Responses were recorded using filter settings of 0.1–50 Hz. The time window was taken as 500 ms. At least two runs of 200 response sweeps were collected for each participant. P1 morphology was evaluated and waveforms were judged replicable on the basis of visual inspection of the recordings. P1 was defined as the first robust positivity in the waveform in the latency range from 40 to 300 ms, with waveform repeatability. Latency and amplitude values were determined for P1. P1 latency is measured at the center of the peak as the time in ms from stimulus onset to the peak. P1 amplitude measures were made from baseline to peak.

Normative values were estimated, and upper and lower 95% confidence limits were estimated using a linear regression model and were represented by continuous lines. Quantitative (numerical) data were presented as mean and SD values. Student’s t-test was used to test significance for the comparison between the means of two groups. Analysis of variance was used to compare the means of more than two groups. Paired t-tests were used for comparisons after 6 months of follow-up. Qualitative (categorical) data were presented as numbers and percentages. The χ2-test was used for comparison of qualitative data. Pearson’s correlation coefficient (r) was used to determine significant correlations among the different quantitative variables. The significance level was set at P less than 0.05, and P less than 0.01 was considered highly significant.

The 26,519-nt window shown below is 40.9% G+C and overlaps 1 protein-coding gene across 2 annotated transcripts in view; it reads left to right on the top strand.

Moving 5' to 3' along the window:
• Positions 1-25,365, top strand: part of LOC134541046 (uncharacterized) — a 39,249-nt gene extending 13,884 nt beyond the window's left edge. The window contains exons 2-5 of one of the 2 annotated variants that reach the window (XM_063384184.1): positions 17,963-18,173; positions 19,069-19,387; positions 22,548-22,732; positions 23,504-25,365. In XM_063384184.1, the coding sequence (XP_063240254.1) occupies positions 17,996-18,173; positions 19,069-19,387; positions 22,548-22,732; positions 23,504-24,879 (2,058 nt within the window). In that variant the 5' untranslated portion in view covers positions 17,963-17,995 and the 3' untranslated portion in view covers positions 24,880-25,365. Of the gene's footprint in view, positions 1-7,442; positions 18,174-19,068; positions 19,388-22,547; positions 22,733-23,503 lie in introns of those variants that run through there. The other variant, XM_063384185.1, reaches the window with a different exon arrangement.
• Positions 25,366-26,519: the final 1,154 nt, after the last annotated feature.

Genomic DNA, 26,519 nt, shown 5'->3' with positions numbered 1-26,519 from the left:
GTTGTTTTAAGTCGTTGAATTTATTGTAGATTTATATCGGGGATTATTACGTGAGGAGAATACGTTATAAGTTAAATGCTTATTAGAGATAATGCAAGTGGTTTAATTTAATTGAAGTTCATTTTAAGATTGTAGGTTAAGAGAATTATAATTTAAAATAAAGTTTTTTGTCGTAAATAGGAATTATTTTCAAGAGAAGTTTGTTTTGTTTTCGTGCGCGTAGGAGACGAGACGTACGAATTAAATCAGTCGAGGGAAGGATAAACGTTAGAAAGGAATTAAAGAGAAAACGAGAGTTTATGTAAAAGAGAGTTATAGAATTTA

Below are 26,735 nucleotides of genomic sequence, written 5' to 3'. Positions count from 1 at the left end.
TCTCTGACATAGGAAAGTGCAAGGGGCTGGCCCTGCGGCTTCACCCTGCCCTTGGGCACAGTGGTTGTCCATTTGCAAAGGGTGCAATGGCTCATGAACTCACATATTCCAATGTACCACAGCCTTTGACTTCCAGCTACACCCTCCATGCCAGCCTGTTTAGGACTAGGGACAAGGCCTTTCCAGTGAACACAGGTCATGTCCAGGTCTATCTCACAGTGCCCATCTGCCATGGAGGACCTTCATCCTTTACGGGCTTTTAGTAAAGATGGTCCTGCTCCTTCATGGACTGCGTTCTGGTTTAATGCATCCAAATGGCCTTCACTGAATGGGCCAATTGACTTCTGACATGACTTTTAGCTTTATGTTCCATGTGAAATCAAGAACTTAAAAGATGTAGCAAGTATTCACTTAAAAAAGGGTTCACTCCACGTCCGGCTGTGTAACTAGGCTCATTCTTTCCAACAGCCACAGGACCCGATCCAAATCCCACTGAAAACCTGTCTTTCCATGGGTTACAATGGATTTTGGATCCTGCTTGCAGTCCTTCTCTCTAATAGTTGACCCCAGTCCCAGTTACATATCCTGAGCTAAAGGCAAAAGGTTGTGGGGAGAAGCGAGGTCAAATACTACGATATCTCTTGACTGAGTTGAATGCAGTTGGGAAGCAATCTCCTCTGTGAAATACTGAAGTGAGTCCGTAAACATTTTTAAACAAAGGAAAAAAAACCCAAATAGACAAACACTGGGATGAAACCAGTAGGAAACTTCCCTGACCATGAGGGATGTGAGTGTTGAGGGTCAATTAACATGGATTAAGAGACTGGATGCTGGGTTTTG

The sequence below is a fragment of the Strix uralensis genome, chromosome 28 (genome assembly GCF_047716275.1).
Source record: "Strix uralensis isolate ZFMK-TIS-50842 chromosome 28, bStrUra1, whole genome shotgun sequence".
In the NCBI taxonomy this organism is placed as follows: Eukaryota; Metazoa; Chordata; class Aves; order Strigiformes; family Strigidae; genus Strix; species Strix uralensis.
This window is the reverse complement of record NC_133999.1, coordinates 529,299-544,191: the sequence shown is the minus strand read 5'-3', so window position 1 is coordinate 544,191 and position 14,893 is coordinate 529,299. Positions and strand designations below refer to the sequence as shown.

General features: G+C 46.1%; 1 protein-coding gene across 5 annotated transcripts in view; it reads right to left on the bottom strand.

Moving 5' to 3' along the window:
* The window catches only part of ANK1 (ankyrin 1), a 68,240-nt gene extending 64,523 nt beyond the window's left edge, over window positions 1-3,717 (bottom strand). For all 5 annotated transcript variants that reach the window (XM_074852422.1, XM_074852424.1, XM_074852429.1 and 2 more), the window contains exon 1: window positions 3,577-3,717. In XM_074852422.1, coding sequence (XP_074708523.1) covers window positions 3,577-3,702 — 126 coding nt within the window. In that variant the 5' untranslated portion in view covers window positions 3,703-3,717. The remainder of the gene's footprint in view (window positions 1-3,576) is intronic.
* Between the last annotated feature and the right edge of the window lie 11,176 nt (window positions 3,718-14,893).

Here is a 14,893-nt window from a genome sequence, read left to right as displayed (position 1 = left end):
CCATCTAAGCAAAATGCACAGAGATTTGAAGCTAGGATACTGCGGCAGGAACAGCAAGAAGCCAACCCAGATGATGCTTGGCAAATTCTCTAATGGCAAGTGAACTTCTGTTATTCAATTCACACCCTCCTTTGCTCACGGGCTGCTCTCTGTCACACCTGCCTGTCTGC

Results and discussion of the P1 cortical auditory evoked potential test Top


Fifty-five children of both sexes (33 boys and 22 girls) were examined in this study. Their ages ranged from 3 to 16 years, with a mean age of 5.8±2.8 years. The cochlear implant group was divided into two subgroups according to the age at implantation: 20 children received implants above the age of 5 years, and 15 children received implants below 5 years of age, of whom only five received implants below or at 3 years of age. The fathers of most children in the cochlear implant group were employed (40%) and the mothers had middle school education (71.4%). Most children with cochlear implants underwent regular speech therapy sessions (71.4%). The most common cause of hearing loss was a heredofamilial etiology (48.6%) [Figure 1], [Figure 2] and [Figure 3].
Figure 1: P1 latency at 500 Hz in relation to chronological age for the normal hearing group. The solid lines are the 95% confidence limits for the normal development of the P1 response.

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Figure 2: P1 amplitude at 500 Hz in relation to chronological age for the normal hearing group. The solid lines are the 95% confidence limits for the normal development of the P1 response.

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Figure 3: P1 wave latency in the cochlear implant ‘first evaluation’ group versus the normal hearing group.

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Tests results for children who could hear normally